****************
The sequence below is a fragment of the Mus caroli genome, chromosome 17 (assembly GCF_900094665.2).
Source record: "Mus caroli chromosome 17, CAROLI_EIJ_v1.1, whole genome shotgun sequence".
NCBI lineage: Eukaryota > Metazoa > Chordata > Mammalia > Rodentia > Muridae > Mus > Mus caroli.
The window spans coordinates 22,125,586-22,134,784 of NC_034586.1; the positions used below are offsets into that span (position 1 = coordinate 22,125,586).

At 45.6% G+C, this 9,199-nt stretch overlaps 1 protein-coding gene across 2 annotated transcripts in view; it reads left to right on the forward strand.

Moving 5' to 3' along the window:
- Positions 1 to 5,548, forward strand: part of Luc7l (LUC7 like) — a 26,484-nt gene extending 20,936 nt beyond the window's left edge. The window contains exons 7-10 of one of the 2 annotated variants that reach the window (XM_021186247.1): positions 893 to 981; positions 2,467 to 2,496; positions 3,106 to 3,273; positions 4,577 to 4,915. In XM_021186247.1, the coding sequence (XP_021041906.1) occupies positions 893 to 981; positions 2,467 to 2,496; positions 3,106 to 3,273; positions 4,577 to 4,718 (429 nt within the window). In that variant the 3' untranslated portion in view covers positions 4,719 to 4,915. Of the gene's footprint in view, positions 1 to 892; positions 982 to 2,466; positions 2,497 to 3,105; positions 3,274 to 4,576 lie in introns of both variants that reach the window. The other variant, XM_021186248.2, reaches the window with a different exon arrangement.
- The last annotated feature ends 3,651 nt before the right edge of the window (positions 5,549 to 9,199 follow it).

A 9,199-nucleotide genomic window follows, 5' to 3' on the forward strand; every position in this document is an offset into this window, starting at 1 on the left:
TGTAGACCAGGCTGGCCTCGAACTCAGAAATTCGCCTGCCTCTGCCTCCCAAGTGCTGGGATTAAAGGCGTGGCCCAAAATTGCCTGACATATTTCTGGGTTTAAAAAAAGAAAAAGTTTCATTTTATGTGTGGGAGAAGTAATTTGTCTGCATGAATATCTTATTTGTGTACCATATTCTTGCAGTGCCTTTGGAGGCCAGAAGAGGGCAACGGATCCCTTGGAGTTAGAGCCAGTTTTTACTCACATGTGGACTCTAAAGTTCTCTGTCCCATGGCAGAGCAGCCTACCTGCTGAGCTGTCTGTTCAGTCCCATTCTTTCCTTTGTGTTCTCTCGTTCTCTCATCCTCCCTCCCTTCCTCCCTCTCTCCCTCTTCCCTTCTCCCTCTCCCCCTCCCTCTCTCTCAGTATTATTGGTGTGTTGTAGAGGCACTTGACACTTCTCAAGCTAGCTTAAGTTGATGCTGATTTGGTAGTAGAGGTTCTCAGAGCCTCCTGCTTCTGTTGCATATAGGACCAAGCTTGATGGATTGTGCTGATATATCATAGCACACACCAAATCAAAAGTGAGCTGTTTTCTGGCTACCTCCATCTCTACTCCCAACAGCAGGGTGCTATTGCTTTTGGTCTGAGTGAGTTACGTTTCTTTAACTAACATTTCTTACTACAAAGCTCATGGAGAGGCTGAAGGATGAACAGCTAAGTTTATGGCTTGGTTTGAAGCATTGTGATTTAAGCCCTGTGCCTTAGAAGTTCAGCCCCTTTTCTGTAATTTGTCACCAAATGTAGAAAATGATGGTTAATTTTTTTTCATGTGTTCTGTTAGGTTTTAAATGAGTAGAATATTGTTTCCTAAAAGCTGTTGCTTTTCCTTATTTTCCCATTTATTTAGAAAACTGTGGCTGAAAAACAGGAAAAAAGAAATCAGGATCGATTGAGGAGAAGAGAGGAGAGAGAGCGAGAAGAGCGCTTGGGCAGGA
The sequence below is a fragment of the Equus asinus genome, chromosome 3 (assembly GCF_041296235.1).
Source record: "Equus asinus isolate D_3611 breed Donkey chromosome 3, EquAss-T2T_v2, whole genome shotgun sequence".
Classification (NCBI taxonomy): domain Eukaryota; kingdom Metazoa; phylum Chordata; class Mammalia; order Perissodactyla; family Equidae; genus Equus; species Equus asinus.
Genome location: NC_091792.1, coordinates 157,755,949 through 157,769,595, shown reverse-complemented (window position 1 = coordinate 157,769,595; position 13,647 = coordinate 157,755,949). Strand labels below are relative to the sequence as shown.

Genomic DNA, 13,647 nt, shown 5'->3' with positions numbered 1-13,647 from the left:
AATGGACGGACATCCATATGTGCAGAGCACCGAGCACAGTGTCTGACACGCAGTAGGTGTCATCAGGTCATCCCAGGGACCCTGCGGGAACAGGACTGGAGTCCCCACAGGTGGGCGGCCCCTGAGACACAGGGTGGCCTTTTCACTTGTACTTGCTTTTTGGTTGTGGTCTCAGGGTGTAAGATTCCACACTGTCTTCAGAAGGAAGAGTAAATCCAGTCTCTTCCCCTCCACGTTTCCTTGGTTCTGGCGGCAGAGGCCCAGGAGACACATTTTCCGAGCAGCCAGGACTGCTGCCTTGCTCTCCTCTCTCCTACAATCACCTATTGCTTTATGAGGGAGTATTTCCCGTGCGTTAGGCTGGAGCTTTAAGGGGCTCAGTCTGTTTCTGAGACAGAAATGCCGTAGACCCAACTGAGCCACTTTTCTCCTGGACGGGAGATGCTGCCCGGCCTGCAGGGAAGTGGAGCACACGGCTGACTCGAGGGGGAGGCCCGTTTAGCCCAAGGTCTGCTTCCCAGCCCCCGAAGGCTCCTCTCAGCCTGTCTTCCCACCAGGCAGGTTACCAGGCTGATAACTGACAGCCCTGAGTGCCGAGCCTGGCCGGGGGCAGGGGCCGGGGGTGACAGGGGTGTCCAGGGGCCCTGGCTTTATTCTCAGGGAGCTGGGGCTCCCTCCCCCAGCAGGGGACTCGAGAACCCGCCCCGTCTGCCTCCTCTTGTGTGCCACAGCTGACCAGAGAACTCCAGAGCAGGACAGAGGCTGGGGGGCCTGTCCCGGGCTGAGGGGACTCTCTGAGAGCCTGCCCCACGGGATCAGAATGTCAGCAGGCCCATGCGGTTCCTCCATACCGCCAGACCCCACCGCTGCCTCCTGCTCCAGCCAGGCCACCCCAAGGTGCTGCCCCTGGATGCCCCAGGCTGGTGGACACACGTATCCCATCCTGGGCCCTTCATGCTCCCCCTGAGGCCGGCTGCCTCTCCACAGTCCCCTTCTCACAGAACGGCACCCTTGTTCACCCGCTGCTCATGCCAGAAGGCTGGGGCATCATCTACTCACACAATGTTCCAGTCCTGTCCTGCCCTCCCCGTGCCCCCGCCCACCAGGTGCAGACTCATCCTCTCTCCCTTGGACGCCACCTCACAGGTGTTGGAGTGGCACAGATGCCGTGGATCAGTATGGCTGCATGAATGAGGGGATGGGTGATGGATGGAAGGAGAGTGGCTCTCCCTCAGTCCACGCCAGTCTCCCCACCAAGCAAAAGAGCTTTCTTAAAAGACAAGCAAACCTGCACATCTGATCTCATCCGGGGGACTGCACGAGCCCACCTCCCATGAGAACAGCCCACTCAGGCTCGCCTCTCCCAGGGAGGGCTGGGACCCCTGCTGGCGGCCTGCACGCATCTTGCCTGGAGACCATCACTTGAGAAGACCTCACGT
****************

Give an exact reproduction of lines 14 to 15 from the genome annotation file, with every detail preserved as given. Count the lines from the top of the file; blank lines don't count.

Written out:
Genome location: NC_091792.1, coordinates 157,755,949 through 157,769,595, shown reverse-complemented (window position 1 = coordinate 157,769,595; position 13,647 = coordinate 157,755,949). Strand labels below are relative to the sequence as shown.

Genomic DNA, 13,647 nt, shown 5'->3' with positions numbered 1-13,647 from the left: